Journal Information
Download PDF
More article options
Original Article
DOI: 10.1016/j.optom.2019.02.002
Open Access
Available online 2 September 2019
Microbial safety implications of in-use topical diagnostic ophthalmic medications in eye clinics in Ghana
Implicaciones sobre seguridad microbiana de los fármacos oftálmicos diagnósticos tópicos utilizados en las clínicas oftalmológicas de Gana
Samuel Kyeia, Eric Appiahb, Eunice Ampadubea Ayerakwab, Clara Bemmah Antwia, Kofi Asieduc,
Corresponding author

Corresponding author at: Eye Clinic, Twumasiwaa Medical Center, ARS Junction, East Legon Accra, Ghana.
a Department of Optometry and Vision Science, School of Allied Health Sciences, College of Health and Allied Sciences, University of Cape Coast, Cape Coast, Ghana
b Department of Biomedical Sciences, School of Allied Health Sciences, College of Health and Allied Sciences, University of Cape Coast, Cape Coast, Ghana
c Eye Clinic, Twumasiwaa Medical Center, ARS Junction, East Legon Accra, Ghana
This item has received

Under a Creative Commons license
Received 28 August 2018. Accepted 16 February 2019
Article information
Full Text
Download PDF
Figures (3)
Show moreShow less
Tables (6)
Table 1. A table showing the number of topical ophthalmic diagnostic agents sampled from the various regions in Ghana.
Table 2. The number and percentages of isolated bacteria from the various diagnostic agents.
Table 3. A table showing details of the number of bacteria isolated from the various topical ophthalmic diagnostic agents.
Table 4. The antibiotic susceptibility pattern of the isolated bateria.
Table 5. A table showing details of the mean±SD MICs of Ketaconazole for the fungal isolates.
Table 6. A table showing details of the mean±SD MICs of Fluconazole for the fungal isolates.
Show moreShow less

To determine the microbial contaminants and its clinical importance in topical diagnostic ophthalmic medications (cycloplegics/mydriatics and miotics) in eye clinics in Ghana.


A cross-section of eye clinics was sampled for the diagnostic agents (Atropine, Phenylephrine, Tropicamide and Cyclopentolate, Pilocarpine). Standard laboratory procedures and protocols were observed in culturing the samples on different Agars. Microscopy and various biochemical tests were performed to identify microbial species. Antimicrobial susceptibility testing was also performed to ascertain the clinical importance of the isolated microbes.


A total of 113 samples were obtained, from which 334 bacteria were isolated which included Bacilli spp. 91(27.25%), Coagulase Negative Staphylococci spp. 59(17.66%), Moraxella spp. 47(14.07%), Staphylococcus aureus 41(12.27%), Streptococcus spp. 21(6.29%), Klebsiella spp. 20(5.99%), Pseudomonas spp. 13(3.89%), Proteus spp. 12(3.59%), Escherichia coli. 12 (3.59%), Serratia spp. 10(2.99%), Shigella spp. 7(2.09%), Salmonella spp. 1(0.3%). There were 96 isolated fungal contaminants mainly Penicillium spp. 41(42.71%), Cephalosporium spp. 19(19.79%), Cladosporium spp. 15(15.63%), Aspergillus spp. 13(13.54%), Cercospora spp. 8(8.33%). The diagnostic agent with the most bacteria contamination was Phenylephrine 90 (26.95%) and the least being Pilocarpine 49 (14.67%). Also, the diagnostic agent with the most fungal contamination was Cyclopentolate 29 (30.2%) and the least was Tropicamide and Pilocarpine with 15 (15.63%) each. Gentamicin and Ciprofloxacin were the only antibiotics that showed 100% activity against all the bacterial isolates. Fungal contaminants were more susceptible to Ketoconazole as compared to Fluconazole.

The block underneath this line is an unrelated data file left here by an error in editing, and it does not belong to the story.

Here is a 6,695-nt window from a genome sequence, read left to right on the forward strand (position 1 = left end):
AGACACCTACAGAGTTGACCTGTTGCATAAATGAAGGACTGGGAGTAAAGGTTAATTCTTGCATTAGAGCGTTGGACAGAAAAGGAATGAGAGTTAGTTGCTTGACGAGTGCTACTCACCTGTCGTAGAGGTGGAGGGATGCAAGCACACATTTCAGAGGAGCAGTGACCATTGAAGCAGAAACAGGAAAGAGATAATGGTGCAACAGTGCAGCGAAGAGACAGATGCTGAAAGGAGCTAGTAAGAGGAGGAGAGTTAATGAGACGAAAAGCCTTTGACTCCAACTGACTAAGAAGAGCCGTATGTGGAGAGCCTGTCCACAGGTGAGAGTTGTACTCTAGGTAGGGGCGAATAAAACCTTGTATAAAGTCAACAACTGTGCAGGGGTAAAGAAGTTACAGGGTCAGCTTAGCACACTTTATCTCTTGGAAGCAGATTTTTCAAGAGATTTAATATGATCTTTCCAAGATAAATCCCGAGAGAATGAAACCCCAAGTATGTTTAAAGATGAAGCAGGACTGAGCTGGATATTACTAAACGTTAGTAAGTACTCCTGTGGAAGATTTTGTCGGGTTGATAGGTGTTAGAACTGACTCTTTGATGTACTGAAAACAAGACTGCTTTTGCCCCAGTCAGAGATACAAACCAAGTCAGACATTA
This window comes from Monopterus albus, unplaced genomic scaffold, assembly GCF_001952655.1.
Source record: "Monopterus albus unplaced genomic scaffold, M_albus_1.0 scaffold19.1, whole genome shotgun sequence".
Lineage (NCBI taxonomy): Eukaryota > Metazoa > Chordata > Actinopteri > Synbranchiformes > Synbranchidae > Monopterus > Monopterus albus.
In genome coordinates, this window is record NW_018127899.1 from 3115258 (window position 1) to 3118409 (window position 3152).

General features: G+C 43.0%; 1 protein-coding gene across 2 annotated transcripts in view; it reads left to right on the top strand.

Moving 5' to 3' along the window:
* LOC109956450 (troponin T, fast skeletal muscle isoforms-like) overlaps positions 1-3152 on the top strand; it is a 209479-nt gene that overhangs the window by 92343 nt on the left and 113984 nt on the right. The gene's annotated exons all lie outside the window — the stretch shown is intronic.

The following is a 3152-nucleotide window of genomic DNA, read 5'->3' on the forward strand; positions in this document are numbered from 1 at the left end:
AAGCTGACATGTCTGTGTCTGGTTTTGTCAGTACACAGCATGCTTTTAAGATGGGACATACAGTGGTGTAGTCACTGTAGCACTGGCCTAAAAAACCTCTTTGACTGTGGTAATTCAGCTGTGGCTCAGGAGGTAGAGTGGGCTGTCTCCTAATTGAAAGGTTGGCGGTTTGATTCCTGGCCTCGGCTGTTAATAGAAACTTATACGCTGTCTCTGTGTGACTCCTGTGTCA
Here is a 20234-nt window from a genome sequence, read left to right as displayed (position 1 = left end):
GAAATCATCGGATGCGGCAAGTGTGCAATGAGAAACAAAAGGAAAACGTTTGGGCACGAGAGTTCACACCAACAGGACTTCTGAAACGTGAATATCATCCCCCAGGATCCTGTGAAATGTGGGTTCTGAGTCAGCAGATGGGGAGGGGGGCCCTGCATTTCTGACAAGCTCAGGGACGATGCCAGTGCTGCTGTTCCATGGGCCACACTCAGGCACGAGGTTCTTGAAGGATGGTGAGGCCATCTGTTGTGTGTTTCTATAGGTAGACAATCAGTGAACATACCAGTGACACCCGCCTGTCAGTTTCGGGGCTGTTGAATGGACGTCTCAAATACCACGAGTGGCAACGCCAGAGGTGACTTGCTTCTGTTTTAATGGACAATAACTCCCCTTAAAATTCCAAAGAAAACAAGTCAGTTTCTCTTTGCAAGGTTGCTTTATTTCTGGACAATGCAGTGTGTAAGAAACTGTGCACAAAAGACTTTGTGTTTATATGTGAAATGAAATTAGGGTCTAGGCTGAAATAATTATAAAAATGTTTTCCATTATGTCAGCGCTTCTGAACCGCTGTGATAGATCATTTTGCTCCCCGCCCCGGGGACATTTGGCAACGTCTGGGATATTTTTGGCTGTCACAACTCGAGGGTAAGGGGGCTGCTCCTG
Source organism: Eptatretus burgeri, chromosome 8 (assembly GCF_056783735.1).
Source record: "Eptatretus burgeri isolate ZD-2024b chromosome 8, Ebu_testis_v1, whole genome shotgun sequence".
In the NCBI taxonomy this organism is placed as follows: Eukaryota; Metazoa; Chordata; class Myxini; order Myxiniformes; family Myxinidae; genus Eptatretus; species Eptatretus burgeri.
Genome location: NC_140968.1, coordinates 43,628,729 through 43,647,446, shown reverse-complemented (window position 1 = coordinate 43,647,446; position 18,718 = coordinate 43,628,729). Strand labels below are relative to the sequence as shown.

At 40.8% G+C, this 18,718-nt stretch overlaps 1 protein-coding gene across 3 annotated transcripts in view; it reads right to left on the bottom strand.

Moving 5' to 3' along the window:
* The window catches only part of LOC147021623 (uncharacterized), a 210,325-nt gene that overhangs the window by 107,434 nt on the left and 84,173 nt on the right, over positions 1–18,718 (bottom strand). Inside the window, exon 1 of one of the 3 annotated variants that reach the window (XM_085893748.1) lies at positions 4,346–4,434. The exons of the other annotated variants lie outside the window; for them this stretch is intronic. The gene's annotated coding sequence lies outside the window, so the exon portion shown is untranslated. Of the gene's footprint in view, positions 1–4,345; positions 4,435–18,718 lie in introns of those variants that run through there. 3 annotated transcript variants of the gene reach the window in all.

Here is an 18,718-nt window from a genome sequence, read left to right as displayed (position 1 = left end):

Topical diagnostic ophthalmic preparations used in clinical settings in Ghana are contaminated with clinically important bacteria and fungi.

Ocular infections
Clinical setting

Determinar los contaminantes microbianos y su importancia clínica en los fármacos oftálmicos diagnósticos tópicos (ciclopléjicos/midriáticos y mióticos) en clínicas oftalmológicas de Gana.


Se realizó una muestra transversal de clínicas oftalmológicas para los agentes diagnósticos (Atropina, Fenilefrina, Tropicamida y Ciclopentolato, Pilocarpina). Se observaron procedimientos y protocolos de laboratorio estándar en cuanto al cultivo de muestras en diferentes soluciones de Agar. Se realizaron diversas pruebas microscópicas y bioquímicas para identificar las especies microbianas. También se realizó la prueba de susceptibilidad antimicrobiana para comprobar la importancia clínica de los microbios aislados.


Se obtuvieron un total de 113 muestras, de las cuales se aislaron 334 bacterias que incluyeron Bacilli spp. 91(27,25%), Staphylococci spp. Coagulasa negativos 59(17,66%), Moraxella spp. 47(14,07%), Staphylococcus aureus 41(12,27%), Streptococcus spp. 21(6,29%), Klebsiella spp. 20(5,99%), Pseudomonas spp. 13(3,89%), Proteus spp. 12(3,59%), Escherichia coli. 12(3,59%), Serratia spp. 10(2,99%), Shigella spp. 7(2,09%), Salmonella spp. 1(0,3%). Se encontraron 96 contaminantes fúngicos aislados, principalmente Penicillium spp. 41 (42,71%), Cephalosporium spp. 19 (19,79%), Cladosporium spp. 15 (15,63%), Aspergillus spp. 13 (13,54%), Cercospora spp. 8 (8,33%). El agente diagnóstico con mayor contaminación bacteriana fue Fenilefrina 90(26,95%), siendo Pilocarpina 49 (14,67%) el que reflejó una menor contaminación bacteriana. De igual modo, el agente diagnóstico con mayor contaminación fúngica fue Ciclopentolato 29 (30,2%), siendo Tropicamida y Pilocarpina, con 15 (15.63%) cada uno, los que reflejaron menos contaminación fúngica. Gentamicina y Ciprofloxacina fueron los únicos antibióticos que reflejaron un 100% de actividad frente a todos los aislados bacterianos. Los contaminantes fúngicos fueron más susceptibles a Ketoconazol, en comparación con Fluconazol.